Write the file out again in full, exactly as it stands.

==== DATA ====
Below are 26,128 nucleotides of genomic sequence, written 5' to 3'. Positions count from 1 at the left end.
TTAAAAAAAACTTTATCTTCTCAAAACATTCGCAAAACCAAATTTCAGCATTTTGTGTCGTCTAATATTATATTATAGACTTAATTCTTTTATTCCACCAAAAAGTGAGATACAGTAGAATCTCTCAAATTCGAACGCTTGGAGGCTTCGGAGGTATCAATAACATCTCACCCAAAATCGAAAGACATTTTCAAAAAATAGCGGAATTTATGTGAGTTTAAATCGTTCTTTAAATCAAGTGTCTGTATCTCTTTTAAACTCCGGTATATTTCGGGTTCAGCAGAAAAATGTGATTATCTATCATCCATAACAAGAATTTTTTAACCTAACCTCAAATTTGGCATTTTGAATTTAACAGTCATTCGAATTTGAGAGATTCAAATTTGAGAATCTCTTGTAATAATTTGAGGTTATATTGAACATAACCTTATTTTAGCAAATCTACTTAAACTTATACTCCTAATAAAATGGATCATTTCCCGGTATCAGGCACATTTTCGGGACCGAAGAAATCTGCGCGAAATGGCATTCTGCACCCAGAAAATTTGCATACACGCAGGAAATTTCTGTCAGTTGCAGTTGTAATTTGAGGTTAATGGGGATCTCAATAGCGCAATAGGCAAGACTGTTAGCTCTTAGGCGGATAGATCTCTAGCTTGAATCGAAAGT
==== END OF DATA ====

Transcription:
Below are 26,128 nucleotides of genomic sequence, written 5' to 3'. Positions count from 1 at the left end.
TTAAAAAAAACTTTATCTTCTCAAAACATTCGCAAAACCAAATTTCAGCATTTTGTGTCGTCTAATATTATATTATAGACTTAATTCTTTTATTCCACCAAAAAGTGAGATACAGTAGAATCTCTCAAATTCGAACGCTTGGAGGCTTCGGAGGTATCAATAACATCTCACCCAAAATCGAAAGACATTTTCAAAAAATAGCGGAATTTATGTGAGTTTAAATCGTTCTTTAAATCAAGTGTCTGTATCTCTTTTAAACTCCGGTATATTTCGGGTTCAGCAGAAAAATGTGATTATCTATCATCCATAACAAGAATTTTTTAACCTAACCTCAAATTTGGCATTTTGAATTTAACAGTCATTCGAATTTGAGAGATTCAAATTTGAGAATCTCTTGTAATAATTTGAGGTTATATTGAACATAACCTTATTTTAGCAAATCTACTTAAACTTATACTCCTAATAAAATGGATCATTTCCCGGTATCAGGCACATTTTCGGGACCGAAGAAATCTGCGCGAAATGGCATTCTGCACCCAGAAAATTTGCATACACGCAGGAAATTTCTGTCAGTTGCAGTTGTAATTTGAGGTTAATGGGGATCTCAATAGCGCAATAGGCAAGACTGTTAGCTCTTAGGCGGATAGATCTCTAGCTTGAATCGAAAGT